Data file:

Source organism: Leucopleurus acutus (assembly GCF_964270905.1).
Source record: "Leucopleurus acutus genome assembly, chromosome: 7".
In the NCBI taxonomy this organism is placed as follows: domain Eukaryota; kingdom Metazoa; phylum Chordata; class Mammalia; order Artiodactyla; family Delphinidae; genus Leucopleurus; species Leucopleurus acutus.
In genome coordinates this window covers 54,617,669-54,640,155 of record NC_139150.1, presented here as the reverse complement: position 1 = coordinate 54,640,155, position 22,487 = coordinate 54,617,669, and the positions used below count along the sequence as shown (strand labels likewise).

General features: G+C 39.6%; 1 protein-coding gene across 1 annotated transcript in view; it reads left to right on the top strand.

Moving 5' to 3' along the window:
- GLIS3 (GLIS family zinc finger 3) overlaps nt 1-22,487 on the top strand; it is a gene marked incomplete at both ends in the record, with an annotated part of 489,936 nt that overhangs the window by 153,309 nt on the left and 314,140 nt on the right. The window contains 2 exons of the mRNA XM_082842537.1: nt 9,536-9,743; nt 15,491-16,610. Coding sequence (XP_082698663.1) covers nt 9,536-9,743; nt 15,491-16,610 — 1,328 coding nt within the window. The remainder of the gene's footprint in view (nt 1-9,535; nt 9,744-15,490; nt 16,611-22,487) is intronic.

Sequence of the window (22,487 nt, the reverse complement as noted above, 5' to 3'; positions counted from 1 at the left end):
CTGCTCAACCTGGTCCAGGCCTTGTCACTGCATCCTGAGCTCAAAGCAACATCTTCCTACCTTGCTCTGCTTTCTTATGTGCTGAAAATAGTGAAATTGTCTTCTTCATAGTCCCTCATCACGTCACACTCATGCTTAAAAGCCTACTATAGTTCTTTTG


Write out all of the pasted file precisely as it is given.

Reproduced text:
Source organism: Leucopleurus acutus (assembly GCF_964270905.1).
Source record: "Leucopleurus acutus genome assembly, chromosome: 7".
In the NCBI taxonomy this organism is placed as follows: domain Eukaryota; kingdom Metazoa; phylum Chordata; class Mammalia; order Artiodactyla; family Delphinidae; genus Leucopleurus; species Leucopleurus acutus.
In genome coordinates this window covers 54,617,669-54,640,155 of record NC_139150.1, presented here as the reverse complement: position 1 = coordinate 54,640,155, position 22,487 = coordinate 54,617,669, and the positions used below count along the sequence as shown (strand labels likewise).

General features: G+C 39.6%; 1 protein-coding gene across 1 annotated transcript in view; it reads left to right on the top strand.

Moving 5' to 3' along the window:
- GLIS3 (GLIS family zinc finger 3) overlaps nt 1-22,487 on the top strand; it is a gene marked incomplete at both ends in the record, with an annotated part of 489,936 nt that overhangs the window by 153,309 nt on the left and 314,140 nt on the right. The window contains 2 exons of the mRNA XM_082842537.1: nt 9,536-9,743; nt 15,491-16,610. Coding sequence (XP_082698663.1) covers nt 9,536-9,743; nt 15,491-16,610 — 1,328 coding nt within the window. The remainder of the gene's footprint in view (nt 1-9,535; nt 9,744-15,490; nt 16,611-22,487) is intronic.

Sequence of the window (22,487 nt, the reverse complement as noted above, 5' to 3'; positions counted from 1 at the left end):
CTGCTCAACCTGGTCCAGGCCTTGTCACTGCATCCTGAGCTCAAAGCAACATCTTCCTACCTTGCTCTGCTTTCTTATGTGCTGAAAATAGTGAAATTGTCTTCTTCATAGTCCCTCATCACGTCACACTCATGCTTAAAAGCCTACTATAGTTCTTTTG